Dr. Sarvepalli Radhakrishnan (1888-1975)

- September 3, 2020

By Samyukhtha Sunil

Illustration: Saboo Achu

Over the years, Teachers’ Day has become a symbol of appreciation and acknowledgement of educators across the country for the countless hours they put into guiding and moulding India’s younger generations. This is why, on the eve of every Teachers’ Day, the National Teachers Awards are given to the country’s best teachers by the President of India. But did you know that Teachers’ Day also marks the birthday of former Indian president Dr Sarvepalli Radhakrishnan, a philosopher, academician and educator par excellence? 

Dr Radhakrishnan’s immense contribution to post-independent Indian society has been lauded by leaders across the globe. Dr Radhakrishnan was no ordinary guru. His clarity and creative methods of imparting knowledge brought him into the spotlight as a teacher extraordinaire. He was a popular philosopher, a scholar and an influential diplomat. Such was his vision and wisdom that he is considered to be one of the greatest thinkers of the 20th century.

Born on September 5th, 1888, to a poor Brahmin family in Tamil Nadu’s Tiruttani village, Dr Radhakrishnan’s parents decided to dedicate their meagre income to educate him. His dedication and passion towards learning were undeterred since childhood, but after he completed his secondary education, he was requested by his parents to discontinue his studies and assist them by working as a priest at the local temple. It was after a very long and arduous struggle that Dr Radhakrishnan was able to avail the luxury of higher education. A devoted student of philosophy, he began focusing on Hindu schools of thought, which he soon gained immense prowess over. He then expanded his area of interest to include Buddhist teachings and theories, and was soon studying the works of ancient and modern Western thinkers, from Plato to Karl Marx.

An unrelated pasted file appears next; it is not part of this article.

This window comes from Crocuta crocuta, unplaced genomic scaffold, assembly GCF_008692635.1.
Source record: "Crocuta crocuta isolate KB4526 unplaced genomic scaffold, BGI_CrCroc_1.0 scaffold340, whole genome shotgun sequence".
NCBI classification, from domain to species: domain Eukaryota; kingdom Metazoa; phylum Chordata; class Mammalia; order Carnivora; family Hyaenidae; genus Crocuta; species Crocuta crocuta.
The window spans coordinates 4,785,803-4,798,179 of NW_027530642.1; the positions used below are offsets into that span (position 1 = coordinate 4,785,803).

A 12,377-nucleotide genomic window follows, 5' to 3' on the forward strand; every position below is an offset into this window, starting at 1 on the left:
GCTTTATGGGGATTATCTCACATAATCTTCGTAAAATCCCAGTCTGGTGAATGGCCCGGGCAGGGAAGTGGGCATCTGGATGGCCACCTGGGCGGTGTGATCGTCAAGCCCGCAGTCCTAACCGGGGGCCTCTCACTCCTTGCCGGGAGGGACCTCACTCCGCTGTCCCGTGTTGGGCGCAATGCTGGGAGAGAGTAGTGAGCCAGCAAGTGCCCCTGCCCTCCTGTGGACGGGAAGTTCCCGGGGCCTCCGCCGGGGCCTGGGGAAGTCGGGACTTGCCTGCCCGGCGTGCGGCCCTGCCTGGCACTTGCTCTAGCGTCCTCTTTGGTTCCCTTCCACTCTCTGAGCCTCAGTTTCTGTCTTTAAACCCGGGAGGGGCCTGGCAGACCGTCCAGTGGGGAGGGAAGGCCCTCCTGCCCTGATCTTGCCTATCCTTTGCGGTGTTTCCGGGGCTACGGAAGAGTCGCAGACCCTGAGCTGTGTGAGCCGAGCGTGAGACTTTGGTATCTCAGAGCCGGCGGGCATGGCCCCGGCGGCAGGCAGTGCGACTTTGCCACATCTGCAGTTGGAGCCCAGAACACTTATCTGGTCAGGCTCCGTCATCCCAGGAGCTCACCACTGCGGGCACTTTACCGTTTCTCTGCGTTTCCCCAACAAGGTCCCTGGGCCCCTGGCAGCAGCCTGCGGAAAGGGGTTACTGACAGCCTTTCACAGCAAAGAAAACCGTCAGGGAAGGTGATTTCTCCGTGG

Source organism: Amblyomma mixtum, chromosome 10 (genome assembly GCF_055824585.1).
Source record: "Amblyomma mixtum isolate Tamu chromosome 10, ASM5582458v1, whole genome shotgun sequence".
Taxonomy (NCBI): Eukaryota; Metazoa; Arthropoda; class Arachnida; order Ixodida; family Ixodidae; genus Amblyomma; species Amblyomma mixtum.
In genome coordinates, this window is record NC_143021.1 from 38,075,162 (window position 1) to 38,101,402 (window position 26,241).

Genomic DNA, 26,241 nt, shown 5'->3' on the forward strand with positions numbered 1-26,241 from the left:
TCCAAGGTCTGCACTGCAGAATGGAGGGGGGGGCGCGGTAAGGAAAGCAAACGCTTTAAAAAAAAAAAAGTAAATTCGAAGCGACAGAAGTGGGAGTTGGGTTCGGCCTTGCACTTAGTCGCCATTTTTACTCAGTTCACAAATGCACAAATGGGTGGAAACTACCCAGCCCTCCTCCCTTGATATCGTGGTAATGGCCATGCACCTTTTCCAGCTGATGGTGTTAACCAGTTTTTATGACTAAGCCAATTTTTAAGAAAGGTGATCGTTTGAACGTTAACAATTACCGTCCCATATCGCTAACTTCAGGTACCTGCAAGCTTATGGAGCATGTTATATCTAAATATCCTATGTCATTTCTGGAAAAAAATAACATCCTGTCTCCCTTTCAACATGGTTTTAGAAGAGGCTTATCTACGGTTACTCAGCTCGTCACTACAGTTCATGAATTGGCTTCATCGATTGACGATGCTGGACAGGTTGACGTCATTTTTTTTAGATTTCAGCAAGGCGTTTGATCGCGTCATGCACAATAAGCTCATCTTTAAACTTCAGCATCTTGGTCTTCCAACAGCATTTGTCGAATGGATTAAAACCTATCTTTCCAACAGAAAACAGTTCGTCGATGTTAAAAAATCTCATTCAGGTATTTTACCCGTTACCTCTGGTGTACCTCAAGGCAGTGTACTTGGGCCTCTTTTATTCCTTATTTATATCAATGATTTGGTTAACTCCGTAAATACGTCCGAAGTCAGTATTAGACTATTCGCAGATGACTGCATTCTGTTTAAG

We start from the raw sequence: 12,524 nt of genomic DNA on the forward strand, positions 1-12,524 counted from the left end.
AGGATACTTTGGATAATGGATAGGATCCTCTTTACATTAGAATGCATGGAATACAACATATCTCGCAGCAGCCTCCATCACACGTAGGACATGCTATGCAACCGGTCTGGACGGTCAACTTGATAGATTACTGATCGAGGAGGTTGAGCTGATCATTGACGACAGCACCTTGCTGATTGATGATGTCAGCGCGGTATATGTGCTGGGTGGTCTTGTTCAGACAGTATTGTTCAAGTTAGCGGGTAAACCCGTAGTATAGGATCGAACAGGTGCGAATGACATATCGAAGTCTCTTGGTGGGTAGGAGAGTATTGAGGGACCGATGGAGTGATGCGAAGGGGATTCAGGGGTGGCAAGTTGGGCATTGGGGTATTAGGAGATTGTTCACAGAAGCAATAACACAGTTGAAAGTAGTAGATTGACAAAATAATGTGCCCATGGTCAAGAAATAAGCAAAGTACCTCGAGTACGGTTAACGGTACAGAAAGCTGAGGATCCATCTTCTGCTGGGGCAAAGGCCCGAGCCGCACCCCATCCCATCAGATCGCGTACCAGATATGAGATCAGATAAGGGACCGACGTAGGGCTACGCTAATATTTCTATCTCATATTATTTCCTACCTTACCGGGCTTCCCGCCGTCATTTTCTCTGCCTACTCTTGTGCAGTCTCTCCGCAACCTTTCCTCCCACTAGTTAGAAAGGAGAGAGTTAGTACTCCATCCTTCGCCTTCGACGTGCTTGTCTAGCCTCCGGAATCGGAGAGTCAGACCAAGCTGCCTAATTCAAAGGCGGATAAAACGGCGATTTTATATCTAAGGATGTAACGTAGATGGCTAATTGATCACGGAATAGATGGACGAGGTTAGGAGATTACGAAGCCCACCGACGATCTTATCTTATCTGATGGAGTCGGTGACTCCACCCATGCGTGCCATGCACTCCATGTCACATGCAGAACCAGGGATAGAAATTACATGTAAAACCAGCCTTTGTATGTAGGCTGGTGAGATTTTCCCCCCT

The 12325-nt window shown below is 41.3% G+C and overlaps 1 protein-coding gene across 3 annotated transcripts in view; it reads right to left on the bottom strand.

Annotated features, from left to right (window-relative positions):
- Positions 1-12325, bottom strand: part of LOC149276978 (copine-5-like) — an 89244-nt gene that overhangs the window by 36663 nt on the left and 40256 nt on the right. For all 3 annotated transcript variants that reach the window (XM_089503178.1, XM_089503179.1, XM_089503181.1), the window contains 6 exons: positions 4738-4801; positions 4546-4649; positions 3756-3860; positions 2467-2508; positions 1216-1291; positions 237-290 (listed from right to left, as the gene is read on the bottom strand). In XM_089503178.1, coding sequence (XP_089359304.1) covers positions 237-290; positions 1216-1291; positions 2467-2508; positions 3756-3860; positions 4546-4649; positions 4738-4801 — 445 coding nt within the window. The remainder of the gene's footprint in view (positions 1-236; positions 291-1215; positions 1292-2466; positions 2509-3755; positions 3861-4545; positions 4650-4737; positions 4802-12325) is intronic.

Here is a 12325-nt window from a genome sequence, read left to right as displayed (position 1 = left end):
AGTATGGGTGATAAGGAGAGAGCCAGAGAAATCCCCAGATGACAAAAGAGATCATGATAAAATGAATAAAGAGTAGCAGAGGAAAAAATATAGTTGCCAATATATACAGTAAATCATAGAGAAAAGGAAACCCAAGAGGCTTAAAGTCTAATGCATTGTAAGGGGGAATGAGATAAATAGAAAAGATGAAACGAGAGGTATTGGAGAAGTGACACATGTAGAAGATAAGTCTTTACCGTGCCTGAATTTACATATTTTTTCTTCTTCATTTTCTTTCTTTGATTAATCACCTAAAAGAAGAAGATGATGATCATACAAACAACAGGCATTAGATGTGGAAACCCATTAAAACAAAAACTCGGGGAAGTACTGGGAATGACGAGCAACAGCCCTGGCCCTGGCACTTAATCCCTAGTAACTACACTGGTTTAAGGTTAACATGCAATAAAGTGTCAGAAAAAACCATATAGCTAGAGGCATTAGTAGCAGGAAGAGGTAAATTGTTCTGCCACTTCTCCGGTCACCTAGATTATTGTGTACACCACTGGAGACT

Illustration: Samhita Sonti

He was appointed as the key lecturer of philosophy in the University of Mysore in 1918 where his teachings became wildly popular for how precise and thought-provoking they were. It was during his tenure here that he wrote his best work, ‘The Philosophies of Rabindranath Tagore’. He was invited to Oxford University in London in 1926, where he delivered his famous lecture on Hindu philosophy. His contribution towards the Indian freedom struggle was very unique, becoming a beacon of hope and an academic icon that the rest of the nation resonated with. Dr Radhakrishnan preferred the power of words to fight his battles, and used his lectures as a platform to highlight India’s cause for freedom.         

He was appointed as the Vice-Chancellor of Andhra University in 1931, serving for five years. Here, his exemplary work played a huge role in restructuring the crumbling systems of the institutions. The changes he had brought about were so powerful that, by the end of his term, it became one of the most robust and well-known alma maters in the country. 

After India attained independence in 1947, Dr Radhakrishnan was assigned to chair the University Commission in 1948. His committee played a pivotal role in shaping an education system based on India’s needs at the time. In 1949, he became the ambassador to the USSR in the middle of the Cold War. Through his peaceful diplomatic brokering, he successfully established a cordial relationship between India and the Soviet Union. Between 1952 and 1962, he served as the first vice president of the country, and in 1962, he was elevated to the highest office in the country, that of the President of India. 

He was a man of many accolades. Dr Radhakrishnan was awarded the Bharat Ratna in 1954. In addition to this, he was nominated a total of 16 times for the Nobel Prize in Literature and 11 times for the Nobel Peace Prize! 

Dr Radhakrishnan was also immensely loved by his students. When Dr Radhakrishnan was enroute to the railway station from Mysore University, his endearing students had arranged for a grand flower-decked carriage that they pulled up till his destination! Now that’s a teacher-student bond like no other! 

After he became the President in 1962, Dr Radhakrishnan’s students requested to observe his birthday as “Radhakrishnan Day”, to which he responded by saying that he would like to collectively share this day with every teacher in the country for their commendable work and sacrifices. He regarded it to be a ‘privilege’ to celebrate this day as Teachers’ Day and this is how the first Teachers’ Day came to be celebrated.

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